6-27-18 Thank You Letter to Google Employees Print

The following is the text of a thank you letter a few of us, representing World Can't Wait, kNOdrones.com, World Beyond War and Refuse Fascism, distributed outside Google headquarters on Eighth Avenue in the Chelsea neighborhood of Manhattan on the morning of June 27, 2018.


THANK YOU 3,000 + GOOGLE EMPLOYEES who have called on Google's leaders to state that “neither Google nor its contractors will ever build warfare technology.”

This led Google Cloud CEO Diane Greene to announce on June 1, 2018 that Google will not seek to continue its work for the Pentagon on Project Maven after the current contract expires in 2019.  Maven intends to engage artificial intelligence in analyzing images from drone video cameras, aiding in target selection.

But, there is still a way to go to get Google out of the war business.  Google could and should stop Maven work now.  And, as far as we know, Google is still competing for the lead Pentagon contract on JEDI (Joint Enterprise Defense Infrastructure) a project that would dramatically expand the Pentagon’s use of cloud computing, particularly in integrating artificial intelligence into military operations. It would be used, for instance, to increase the killing capacity of the U.S. drone war program.

Since 2010, when the London-based Bureau of Investigative Journalism started keeping track of U.S. drone casualties in 2010, the Bureau reports that U.S. Predator and Reaper drones have killed between 7,584 and 10,918 in Afghanistan, Pakistan, Yemen and Somalia alone. All were killed without trial, a violation of international law and conscience. U.S. drones have also attacked in Libya, Syria, Iraq and the Philippines and attacks are intensifying dramatically in Afghanistan.

Google is a leader in AI (artificial intelligence) and AI gives drones and other weapons the capability to kill automatically, using facial recognition gear.  One might think that removing human pilots from control of killer drones would ease consciences of drone operators. But “The Wounds of the Drone Warrior,” in the June 13, 2018 New York Times, suggests that being responsible for taking a life can have long-lasting, damaging impact on human mental health, regardless of where one sits in the “kill chain”.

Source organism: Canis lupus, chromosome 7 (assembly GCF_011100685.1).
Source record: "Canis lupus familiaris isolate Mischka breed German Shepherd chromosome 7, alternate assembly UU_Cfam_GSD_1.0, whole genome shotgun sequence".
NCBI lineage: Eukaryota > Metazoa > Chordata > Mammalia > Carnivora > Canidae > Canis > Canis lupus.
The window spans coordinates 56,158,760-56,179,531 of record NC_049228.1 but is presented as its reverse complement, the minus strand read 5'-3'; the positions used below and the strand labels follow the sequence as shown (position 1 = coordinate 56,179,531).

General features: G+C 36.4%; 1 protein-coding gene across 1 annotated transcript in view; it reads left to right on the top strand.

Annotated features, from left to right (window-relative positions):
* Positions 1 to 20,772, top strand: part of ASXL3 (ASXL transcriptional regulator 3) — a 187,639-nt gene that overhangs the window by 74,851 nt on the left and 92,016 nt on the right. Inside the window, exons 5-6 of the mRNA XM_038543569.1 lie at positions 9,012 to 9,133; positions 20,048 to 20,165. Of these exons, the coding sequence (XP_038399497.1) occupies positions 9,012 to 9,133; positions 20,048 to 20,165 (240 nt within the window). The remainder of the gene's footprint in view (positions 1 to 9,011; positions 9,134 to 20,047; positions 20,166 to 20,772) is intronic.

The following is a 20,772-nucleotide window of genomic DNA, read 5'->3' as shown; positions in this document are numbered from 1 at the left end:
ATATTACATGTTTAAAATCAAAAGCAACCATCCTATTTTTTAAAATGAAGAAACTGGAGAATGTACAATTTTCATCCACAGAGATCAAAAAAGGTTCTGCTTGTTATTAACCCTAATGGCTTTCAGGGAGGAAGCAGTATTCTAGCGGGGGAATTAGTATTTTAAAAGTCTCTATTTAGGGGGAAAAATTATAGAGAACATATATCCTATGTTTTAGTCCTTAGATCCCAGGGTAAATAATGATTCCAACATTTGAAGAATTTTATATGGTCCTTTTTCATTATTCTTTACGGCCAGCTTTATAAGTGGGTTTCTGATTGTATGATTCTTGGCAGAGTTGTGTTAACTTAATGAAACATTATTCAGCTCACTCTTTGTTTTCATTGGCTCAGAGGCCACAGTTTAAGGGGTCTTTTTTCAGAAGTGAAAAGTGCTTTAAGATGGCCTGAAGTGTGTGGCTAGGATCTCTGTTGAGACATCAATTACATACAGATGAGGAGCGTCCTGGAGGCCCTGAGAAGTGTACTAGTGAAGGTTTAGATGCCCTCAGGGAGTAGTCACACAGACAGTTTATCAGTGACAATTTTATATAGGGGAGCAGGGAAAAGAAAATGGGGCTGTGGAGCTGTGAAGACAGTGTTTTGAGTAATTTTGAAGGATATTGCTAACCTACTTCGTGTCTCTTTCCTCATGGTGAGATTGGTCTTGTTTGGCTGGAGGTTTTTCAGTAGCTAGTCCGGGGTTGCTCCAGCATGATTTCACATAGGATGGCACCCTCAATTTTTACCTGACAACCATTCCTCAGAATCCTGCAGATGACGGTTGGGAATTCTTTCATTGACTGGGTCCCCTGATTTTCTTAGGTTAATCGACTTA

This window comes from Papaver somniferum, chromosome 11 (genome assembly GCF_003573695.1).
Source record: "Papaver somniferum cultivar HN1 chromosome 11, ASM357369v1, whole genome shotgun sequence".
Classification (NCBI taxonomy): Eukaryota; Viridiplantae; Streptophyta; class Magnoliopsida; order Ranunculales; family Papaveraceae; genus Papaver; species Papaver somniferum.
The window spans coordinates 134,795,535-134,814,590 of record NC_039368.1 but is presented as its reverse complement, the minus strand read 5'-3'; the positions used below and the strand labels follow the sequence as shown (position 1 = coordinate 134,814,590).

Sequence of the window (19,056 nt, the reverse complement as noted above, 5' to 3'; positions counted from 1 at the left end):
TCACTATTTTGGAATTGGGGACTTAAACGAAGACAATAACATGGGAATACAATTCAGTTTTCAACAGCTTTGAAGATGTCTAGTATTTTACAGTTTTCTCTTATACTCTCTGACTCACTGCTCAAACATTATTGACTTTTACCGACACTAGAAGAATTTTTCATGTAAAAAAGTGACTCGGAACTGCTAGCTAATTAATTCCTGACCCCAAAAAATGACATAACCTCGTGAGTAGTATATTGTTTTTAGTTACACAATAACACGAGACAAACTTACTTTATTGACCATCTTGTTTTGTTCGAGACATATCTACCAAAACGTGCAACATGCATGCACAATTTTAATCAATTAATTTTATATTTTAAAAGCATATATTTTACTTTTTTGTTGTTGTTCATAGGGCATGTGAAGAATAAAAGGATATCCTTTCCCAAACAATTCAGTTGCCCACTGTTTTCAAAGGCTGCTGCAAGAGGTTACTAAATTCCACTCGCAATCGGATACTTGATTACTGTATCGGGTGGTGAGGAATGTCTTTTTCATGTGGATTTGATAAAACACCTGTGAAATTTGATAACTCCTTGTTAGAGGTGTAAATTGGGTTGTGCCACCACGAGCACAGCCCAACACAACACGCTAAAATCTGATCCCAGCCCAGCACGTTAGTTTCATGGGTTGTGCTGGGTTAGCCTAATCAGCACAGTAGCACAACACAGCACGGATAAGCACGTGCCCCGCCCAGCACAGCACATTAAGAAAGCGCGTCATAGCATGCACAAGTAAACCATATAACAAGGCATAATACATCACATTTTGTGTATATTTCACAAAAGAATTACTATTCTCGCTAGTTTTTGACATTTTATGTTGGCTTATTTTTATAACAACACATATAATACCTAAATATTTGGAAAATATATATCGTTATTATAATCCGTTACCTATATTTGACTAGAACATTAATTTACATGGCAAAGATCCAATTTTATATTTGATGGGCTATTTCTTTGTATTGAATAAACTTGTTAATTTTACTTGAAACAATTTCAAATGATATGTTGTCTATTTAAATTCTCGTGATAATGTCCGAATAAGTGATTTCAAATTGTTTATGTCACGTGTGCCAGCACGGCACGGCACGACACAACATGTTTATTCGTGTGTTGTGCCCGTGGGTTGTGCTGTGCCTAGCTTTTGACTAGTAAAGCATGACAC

Speaking of the remorse of a drone operator, the Times reported:

“’…it’s still weird taking another life,’ he said.  Distance did not lessen this feeling.  ‘Distance brings it through a screen,’ he said, “but it’s still happening, and it’s happening because of you.”

This, of course, is recognized by those signing the Google petition and the petition of the Tech Workers Coalition, urging that Amazon, Microsoft and IBM employees also take a public position against war-related work.

We, who have been working to stop U.S. drone killing and for an international ban on weaponized drones, ask that you:

  • urge Google’s leadership to announce an immediate, complete break with any war -related work.
  • speak in public or release information about your concerns about the human impact of any specific war-related technology on which Google is working.
  • Sign the petitions of Coalition of Tech Workers and World Beyond War.

Thank you again for taking a stand against technology that will dramatically increase killing in war.

Nick Mottern,  Coordinator, Knowdrones.com
Marc Eliot Stein, Coordinating Committee, World Beyond War
Debra Sweet, Director, and Richie Marini, National Office Staff, World Can’t Wait

"The catastrophe of this war has proved the sensitivity of the system of modern civilization evolved in the course of centuries.  Now we know that we do not live in an earth-quake-proof structure.  The build-up of negative impulses, each reinforcing the other, can inexorably shake to pieces the complicated apparatus of the modern world.  There is no halting this process by will alone.  The danger is that the automation of progress will depersonalize man further and withdraw more and more of his self-responsibility.

"Dazzled by the possibilities of technology, I devoted crucial years of my life to serving it.  But in the end my feelings about it are highly skeptical.”

Albert Speer, chief of Nazi weapons industry, in his memoir Inside the Third Reich.


Defense One

Google Plans Not to Renew Its Contract for Project Maven, a Controversial Pentagon Drone AI Imaging Program

Tech should not be in the business of war

The Wounds of the Drone Warrior

‘The Business of War’: Google Employees Protest Work for the Pentagon

Thank you to Google Employees Who Reject the Business of War

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